If you ever serve this country and look down into the eyes of a beaten, starving refugee whose bloody hand reaches up to you, remember those words.
It is important to me at this point to offer a brief chronology of my life, of the people and events which shaped my thoughts, attitude, and actions. I hope this sheds some light on your understanding of me, and in turn might help you as you grow to manhood.
The story of my life is a halting, flawed, and yet richly textured poem of the postwar phenomenon, the “baby boomers,” the sons and daughters of the World War II generation. My parents sacrificed as much for me as I have for you. They did without to build us a better life than theirs. We were told that we were the best and the brightest, the hope of the future for America and the world. My mom used to tell me that I would some day be President. I imagine that some of my friends were told the same thing.
My childhood was a warm, sheltered, hazy, innocent dream where time stood still. This was shattered for myself and for the entire nation by the Vietnam War and Watergate, and the immoral, reckless manner in which these events were orchestrated by our leaders, and our consciences would be altered forever. The period of time from 1962 to 1975 was a historical watershed as important as the Civil War. In those days, the power elite enjoyed blind loyalty and no close scrutiny by the press. When we discovered that their intentions weren’t completely honorable, it destroyed the trust and confidence we had traditionally placed in them.
At the same time I personally began to suffer loss after loss of those I loved, and at the age of sixteen I was rudely thrust into adulthood. My father was dead, my mother was in a solarium, and I was the oldest, so I became the head of our household. Death had made me cold; I couldn’t even cry at my dad’s funeral. In the evenings I would gather my brothers and my sister and we would plan for the future. From that point forward we drifted apart, and as my mom regained her sanity, I vowed to her and to myself that I would never be a burden to the family. I worked for $1.60 an hour, dreamed my dreams, and smiled through the pain.
High-school was a blur, and by the time I graduated I had completed my first book-length manuscript, had secured an invitation to a Boston Bruins minor league tryout, and was in love with one of my teachers.
With my ego sufficiently overblown, I entered the service as the war wound down and served in anonymity in a reconnaissance platoon in a C.I.D. company of the Tenth Mountain Division. When I returned home I found a different America. My generation had split in half. While some began to party every day, feeling sorry for themselves, hating America and bleeding the system, others of us went to work and began our professional careers.
I went back to my typewriter, worked in a research lab and volunteered in the projects in York. I worked in the lab for five years, had some nice girlfriends, learned by my mistakes, and wrote parts of seventeen manuscripts. At work, promotions began to pass me by because I didn’t have a college degree, so I started night school at York Penn State where I played football. For the rest of my adult life, I would only average four hours sleep a night.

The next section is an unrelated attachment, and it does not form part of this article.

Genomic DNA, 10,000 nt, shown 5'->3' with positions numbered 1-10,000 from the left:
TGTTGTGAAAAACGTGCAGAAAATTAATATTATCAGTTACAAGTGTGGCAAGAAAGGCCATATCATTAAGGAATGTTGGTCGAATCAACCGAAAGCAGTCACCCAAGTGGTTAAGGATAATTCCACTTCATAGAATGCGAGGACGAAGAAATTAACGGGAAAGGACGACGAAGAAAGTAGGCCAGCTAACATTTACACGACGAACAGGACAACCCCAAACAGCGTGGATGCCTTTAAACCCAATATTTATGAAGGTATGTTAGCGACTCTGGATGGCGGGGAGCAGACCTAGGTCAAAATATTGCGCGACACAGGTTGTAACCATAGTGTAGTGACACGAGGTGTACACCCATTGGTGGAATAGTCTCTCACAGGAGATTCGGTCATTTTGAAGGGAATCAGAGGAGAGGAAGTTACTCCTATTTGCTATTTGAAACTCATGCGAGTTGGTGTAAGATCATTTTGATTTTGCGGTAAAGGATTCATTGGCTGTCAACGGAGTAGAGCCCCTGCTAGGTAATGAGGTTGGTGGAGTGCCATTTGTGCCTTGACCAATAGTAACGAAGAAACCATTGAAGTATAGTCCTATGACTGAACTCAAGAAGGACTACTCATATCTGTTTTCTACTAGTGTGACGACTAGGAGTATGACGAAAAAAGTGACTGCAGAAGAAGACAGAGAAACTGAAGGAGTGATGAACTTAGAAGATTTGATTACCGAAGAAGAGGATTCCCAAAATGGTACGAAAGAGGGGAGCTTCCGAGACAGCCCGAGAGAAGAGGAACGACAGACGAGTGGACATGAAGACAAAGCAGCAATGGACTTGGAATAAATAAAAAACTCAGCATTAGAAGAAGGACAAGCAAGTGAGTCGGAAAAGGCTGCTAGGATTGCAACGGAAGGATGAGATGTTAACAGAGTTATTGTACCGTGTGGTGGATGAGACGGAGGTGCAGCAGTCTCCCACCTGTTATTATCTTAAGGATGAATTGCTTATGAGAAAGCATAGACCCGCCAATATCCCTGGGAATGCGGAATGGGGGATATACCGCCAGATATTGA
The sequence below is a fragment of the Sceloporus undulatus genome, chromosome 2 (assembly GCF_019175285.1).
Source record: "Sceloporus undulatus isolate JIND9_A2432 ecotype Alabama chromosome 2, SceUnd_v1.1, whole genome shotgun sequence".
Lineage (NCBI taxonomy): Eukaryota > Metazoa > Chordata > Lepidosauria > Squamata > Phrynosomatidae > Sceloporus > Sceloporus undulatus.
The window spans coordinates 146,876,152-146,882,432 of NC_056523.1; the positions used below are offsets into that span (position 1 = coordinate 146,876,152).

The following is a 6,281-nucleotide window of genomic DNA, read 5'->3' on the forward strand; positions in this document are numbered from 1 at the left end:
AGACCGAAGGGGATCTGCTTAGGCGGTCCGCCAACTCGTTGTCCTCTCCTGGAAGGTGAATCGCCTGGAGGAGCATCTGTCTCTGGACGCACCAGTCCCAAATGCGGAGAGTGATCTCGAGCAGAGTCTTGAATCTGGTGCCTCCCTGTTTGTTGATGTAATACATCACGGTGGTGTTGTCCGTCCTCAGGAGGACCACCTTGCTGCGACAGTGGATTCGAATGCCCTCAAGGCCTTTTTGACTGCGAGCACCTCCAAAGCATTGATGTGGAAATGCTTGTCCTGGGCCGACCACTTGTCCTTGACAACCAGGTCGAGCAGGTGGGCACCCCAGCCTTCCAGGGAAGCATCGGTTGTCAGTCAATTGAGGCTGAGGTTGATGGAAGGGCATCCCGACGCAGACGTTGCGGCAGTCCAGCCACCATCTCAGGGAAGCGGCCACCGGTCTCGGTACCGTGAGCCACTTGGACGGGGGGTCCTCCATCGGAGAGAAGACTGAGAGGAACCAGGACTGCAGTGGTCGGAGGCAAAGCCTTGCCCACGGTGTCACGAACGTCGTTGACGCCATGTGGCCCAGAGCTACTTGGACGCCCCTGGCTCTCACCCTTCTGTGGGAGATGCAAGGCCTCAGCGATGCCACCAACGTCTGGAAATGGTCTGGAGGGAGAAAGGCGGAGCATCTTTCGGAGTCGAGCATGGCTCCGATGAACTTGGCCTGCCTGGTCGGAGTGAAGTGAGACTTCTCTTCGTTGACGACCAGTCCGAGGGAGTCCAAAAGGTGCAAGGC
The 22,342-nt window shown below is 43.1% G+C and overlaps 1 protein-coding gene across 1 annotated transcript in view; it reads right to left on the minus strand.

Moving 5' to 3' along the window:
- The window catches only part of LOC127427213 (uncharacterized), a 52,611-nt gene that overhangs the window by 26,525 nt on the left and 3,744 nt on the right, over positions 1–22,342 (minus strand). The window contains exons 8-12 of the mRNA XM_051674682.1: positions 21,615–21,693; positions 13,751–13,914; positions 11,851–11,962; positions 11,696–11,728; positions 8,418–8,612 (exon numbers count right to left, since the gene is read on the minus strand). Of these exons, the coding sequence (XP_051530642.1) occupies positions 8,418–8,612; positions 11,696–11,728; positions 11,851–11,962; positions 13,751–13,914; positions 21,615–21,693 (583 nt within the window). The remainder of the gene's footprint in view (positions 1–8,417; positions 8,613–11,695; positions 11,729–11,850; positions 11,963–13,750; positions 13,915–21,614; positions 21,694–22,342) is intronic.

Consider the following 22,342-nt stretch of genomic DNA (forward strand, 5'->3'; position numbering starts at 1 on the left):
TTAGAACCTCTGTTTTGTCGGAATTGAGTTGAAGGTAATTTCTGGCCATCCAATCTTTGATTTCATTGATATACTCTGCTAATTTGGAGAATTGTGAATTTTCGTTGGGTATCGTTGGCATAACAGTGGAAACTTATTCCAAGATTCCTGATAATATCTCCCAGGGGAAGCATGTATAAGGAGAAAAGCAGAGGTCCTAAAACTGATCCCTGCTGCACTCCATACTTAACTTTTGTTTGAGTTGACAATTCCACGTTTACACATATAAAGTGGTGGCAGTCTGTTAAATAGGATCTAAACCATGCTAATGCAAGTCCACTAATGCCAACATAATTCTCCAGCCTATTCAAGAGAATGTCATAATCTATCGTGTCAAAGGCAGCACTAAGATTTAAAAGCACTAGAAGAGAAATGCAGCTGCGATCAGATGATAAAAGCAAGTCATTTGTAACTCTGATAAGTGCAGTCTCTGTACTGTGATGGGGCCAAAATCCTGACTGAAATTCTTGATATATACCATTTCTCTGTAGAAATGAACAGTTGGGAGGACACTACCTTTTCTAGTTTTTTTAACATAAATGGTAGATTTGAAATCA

At the time, I was living with a model named Caroline. When more promotions went to less-experienced people with sheepskin, I quit my job and went to college full time. This is a valuable lesson as it is never too late to further your education.
At Penn State, I studied journalism and played ice hockey. In the winter of 1980, we won the E.C.A.C Hockey Championship on the same day as the “Miracle on Ice” at Lake Placid. Sadly, I left school later that spring at Caroline’s request, as she was experiencing health and financial problems.
So I went to work again, eventually drifted away from Caroline, and met Joe and Matt’s mom, Diane. We were married the next year. In the following six years, I worked in the transportation industry as a driver, a salesman, a supervisor, and a dispatcher.
The marriage failed for many reasons. I was a workaholic and spent too many hours away from home. When Diane fell out of love with me, I got involved with other women (which was wrong.) I also got in trouble with the law for a fight I had with the father of a girl with whom I was involved. I was working three jobs, going without sleep, and as our divorce was being finalized, I spent seven months in prison for assault.
My life fell apart. I wasn’t allowed to see my sons, and I lost my job. But I kept my chin up and prayed for strength. God answered many prayers for me.
As the nineties dawned, I had a good job, met a loving, caring woman (your mother), and you came into my life. While every day hasn’t been perfect, my life has been so blessed.
So, I give you my strengths and frailties and values.
What do I mean by values?
When you give your word, stick to it.
Be kind to the people you love.
Be willing to work hard.
In our family, we like to climb mountains. This recreation is a metaphor for our lives. The climb is the struggle and the summit is the achievement, the reward for hard work.
Take responsibility for your actions.
When you do wrong, don’t blame someone else; accept the consequences.
When you are right, be strong. Toughen your heart, and hold dear our national identity, because it is important. The enemies of this country are prevalent.
When you work hard, do not expect immediate gratification. Good things come to those who wait. It took me twenty-one years to achieve the kind of life I wanted.
Finally, talk to your mother and I when you have questions or problems. It is easy to hide things and grow distant, but you will regret it when we’re gone. There are so many things I wish I could say to my father…
…and as I always say, if only he could have seen you.
Forrest Lee Carbaugh
– – – – – – – – – –